Sports are a big part of many people’s lives. It’s a way to keep healthy, socialize with your peers, and generally have fun. As a parent, you know the importance of enrolling your child in sporting activities. It yields incredible benefits such as endurance, strength, and an overall healthy lifestyle.
Yet, for children with autism, sports can be a bit more challenging. The skills involved in sports do not come naturally for people with autism spectrum disorder (ASD). For example, football involves social interaction and non-verbal communication, usually through hand gestures and eye glances. An autistic child won’t be able to read or pick up on these signs. While sports require communication and coordination, this doesn’t mean children with ASD should miss out.
Finding the right sport can be a chore since there are many aspects you should take into consideration. However, every parent’s dream is to see their child succeed—and there are many sports suitable for children on the spectrum.
Benefits of Sports
A child needs to get 60 minutes of physical activity. Sitting too much can be detrimental to their health and can lead to health problems like obesity. Obesity can lead to more severe illnesses such as diabetes, heart disease, and joint problems. By doing sports, it will be easier to maintain a healthier weight.
Exercise has shown to be beneficial for children with autism, and here’s why:
Reduces Autism Behavior
Children engaging in vigorous exercise for 20 minutes three days a week have shown a decrease in self-stimulatory behaviors, aggression, or hyperactivity. Keep in mind that this does not happen overnight, but you can see improvements over time.
Improves Social Skills
Since children with autism have a more challenging time engaging with peers, sports are a great way to get them out of their shells. They build social relationships with teammates, work together to accomplish goals, and get more confident.
Not paying attention is a symptom of autism. Sports can help them focus more since they listen to instructions and directions to accomplish goals. Your child will work together with his peers and improve his attention span.
Choosing a Sport
What’s the best sport for your autistic child? Well, the best one is the one your child enjoys and excels at. Always consider your child’s opinion. Allow him to try multiple sports for a while to see if something clicks with him. An autistic child has limited interests, and often you need to teach them leisure skills to raise interest in recreational activities.
At first, it might be difficult for your child to start exercising, but you should slowly introduce him to an activity he finds enjoyable. The environment should be comfortable and supportive; this would help set a routine. As you know, children on the spectrum thrive on routines, and it provides them comfort. Slowly implementing physical activities into their life will make the whole process easier and more enjoyable.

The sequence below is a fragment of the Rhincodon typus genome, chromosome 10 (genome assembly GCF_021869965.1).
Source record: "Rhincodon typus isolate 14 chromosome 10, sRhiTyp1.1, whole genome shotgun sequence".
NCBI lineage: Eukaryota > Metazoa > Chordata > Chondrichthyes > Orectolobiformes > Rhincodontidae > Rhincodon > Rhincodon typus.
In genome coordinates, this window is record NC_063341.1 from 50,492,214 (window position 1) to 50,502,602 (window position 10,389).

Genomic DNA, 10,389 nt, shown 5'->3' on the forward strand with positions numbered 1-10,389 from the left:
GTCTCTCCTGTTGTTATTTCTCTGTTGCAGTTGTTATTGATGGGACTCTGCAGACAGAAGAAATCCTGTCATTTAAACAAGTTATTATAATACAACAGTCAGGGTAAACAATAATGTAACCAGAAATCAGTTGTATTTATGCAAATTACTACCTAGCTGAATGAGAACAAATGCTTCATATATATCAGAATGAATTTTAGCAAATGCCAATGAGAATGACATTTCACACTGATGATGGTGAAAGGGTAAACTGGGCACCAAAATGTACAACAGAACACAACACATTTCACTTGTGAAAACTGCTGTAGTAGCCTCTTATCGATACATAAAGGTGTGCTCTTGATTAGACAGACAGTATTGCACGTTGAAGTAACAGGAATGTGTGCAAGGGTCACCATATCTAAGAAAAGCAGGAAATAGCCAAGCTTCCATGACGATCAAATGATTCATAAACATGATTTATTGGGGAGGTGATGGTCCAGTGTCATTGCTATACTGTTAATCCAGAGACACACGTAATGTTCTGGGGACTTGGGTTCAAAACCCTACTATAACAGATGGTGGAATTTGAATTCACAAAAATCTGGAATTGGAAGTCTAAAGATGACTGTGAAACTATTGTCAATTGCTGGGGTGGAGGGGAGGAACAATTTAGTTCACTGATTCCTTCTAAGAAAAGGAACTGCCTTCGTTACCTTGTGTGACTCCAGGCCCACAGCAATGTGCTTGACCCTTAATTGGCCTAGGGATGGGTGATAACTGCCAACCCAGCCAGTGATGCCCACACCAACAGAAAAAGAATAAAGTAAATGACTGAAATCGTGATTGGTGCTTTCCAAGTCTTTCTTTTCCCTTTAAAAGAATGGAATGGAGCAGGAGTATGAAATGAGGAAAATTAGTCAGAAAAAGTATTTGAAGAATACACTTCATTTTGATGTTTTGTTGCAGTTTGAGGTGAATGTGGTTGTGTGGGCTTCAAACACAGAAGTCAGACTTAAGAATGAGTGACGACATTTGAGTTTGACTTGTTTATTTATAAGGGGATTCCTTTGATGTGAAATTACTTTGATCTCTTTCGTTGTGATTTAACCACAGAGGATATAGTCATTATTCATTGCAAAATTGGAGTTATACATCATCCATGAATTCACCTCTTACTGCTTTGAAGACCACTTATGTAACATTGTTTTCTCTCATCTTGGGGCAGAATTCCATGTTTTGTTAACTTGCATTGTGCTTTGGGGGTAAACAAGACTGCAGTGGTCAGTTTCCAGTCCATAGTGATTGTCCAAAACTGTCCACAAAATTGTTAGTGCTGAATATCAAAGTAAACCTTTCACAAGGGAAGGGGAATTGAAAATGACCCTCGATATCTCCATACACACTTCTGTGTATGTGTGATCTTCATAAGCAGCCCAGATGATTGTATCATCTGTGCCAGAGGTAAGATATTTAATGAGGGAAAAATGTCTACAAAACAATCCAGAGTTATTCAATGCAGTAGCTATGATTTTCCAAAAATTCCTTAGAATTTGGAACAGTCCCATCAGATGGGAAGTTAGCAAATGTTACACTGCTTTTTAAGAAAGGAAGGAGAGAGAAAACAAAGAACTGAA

To help you, here are some questions you can ask yourself to see which sport is a good match for your child or not:
- What does my child enjoy? You know your kid best, so work with his interests. Does he like animals? Does he enjoy being near water?
- Does my child have sensory sensitivities? Many kids with autism experience sensory issues. Sports that expose your child to loud sounds or the smell of grass may not be ideal for him.
- Is my child coordinated? If your child does not have the muscle tone needed to do a particular sport, make sure to accommodate him with the coach's help. Your kid will build strength over time, but make sure it isn’t a bad experience.
- Is my child competitive? Does your kid hate to lose? Then he may not be ready for sports where there’s a winner and a loser. Teach him how to be a good sport through social stories if you want your child to play competitively.
- Can my child follow instructions? If your child struggles with following directions, he might need a period of accommodation to participate safely.
Think about these questions to determine what type of sport is right for your little bundle of joy. Each child is uniquely diagnosed and experiences symptoms differently. That's why they have unique interests and areas where they can excel.
To help you further, we’ll discuss the best and worst sports for your autistic child in the following paragraphs.
The Worst Team Sports for Children with Autism
Cooperative games such as soccer, basketball, football, or hockey may not be the best match for your autistic kid. They might be challenging for a kid with autism because it requires coordination and a high level of strength. The sport is often played in uncomfortable environments where it's hot/cold, loud, and very bright. It is also tough for your child to fit in if he has problems with communication.